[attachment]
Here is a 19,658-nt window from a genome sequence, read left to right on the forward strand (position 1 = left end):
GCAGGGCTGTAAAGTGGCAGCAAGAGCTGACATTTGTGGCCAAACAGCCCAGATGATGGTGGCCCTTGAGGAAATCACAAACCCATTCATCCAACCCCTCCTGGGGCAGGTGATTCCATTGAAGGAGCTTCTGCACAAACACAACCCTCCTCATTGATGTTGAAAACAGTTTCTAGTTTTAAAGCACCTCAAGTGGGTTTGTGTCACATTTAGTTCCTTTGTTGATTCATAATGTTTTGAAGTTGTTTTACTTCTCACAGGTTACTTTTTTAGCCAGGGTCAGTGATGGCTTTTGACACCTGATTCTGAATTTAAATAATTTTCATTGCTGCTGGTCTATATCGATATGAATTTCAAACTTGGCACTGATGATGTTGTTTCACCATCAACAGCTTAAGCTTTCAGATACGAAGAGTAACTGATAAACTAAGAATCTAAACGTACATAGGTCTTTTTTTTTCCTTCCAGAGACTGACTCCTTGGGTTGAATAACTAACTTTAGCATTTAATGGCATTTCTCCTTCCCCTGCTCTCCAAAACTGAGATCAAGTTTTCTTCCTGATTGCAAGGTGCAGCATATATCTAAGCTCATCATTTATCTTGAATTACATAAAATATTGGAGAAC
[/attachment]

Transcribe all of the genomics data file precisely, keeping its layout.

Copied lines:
Here is a 19,658-nt window from a genome sequence, read left to right on the forward strand (position 1 = left end):
GCAGGGCTGTAAAGTGGCAGCAAGAGCTGACATTTGTGGCCAAACAGCCCAGATGATGGTGGCCCTTGAGGAAATCACAAACCCATTCATCCAACCCCTCCTGGGGCAGGTGATTCCATTGAAGGAGCTTCTGCACAAACACAACCCTCCTCATTGATGTTGAAAACAGTTTCTAGTTTTAAAGCACCTCAAGTGGGTTTGTGTCACATTTAGTTCCTTTGTTGATTCATAATGTTTTGAAGTTGTTTTACTTCTCACAGGTTACTTTTTTAGCCAGGGTCAGTGATGGCTTTTGACACCTGATTCTGAATTTAAATAATTTTCATTGCTGCTGGTCTATATCGATATGAATTTCAAACTTGGCACTGATGATGTTGTTTCACCATCAACAGCTTAAGCTTTCAGATACGAAGAGTAACTGATAAACTAAGAATCTAAACGTACATAGGTCTTTTTTTTTCCTTCCAGAGACTGACTCCTTGGGTTGAATAACTAACTTTAGCATTTAATGGCATTTCTCCTTCCCCTGCTCTCCAAAACTGAGATCAAGTTTTCTTCCTGATTGCAAGGTGCAGCATATATCTAAGCTCATCATTTATCTTGAATTACATAAAATATTGGAGAAC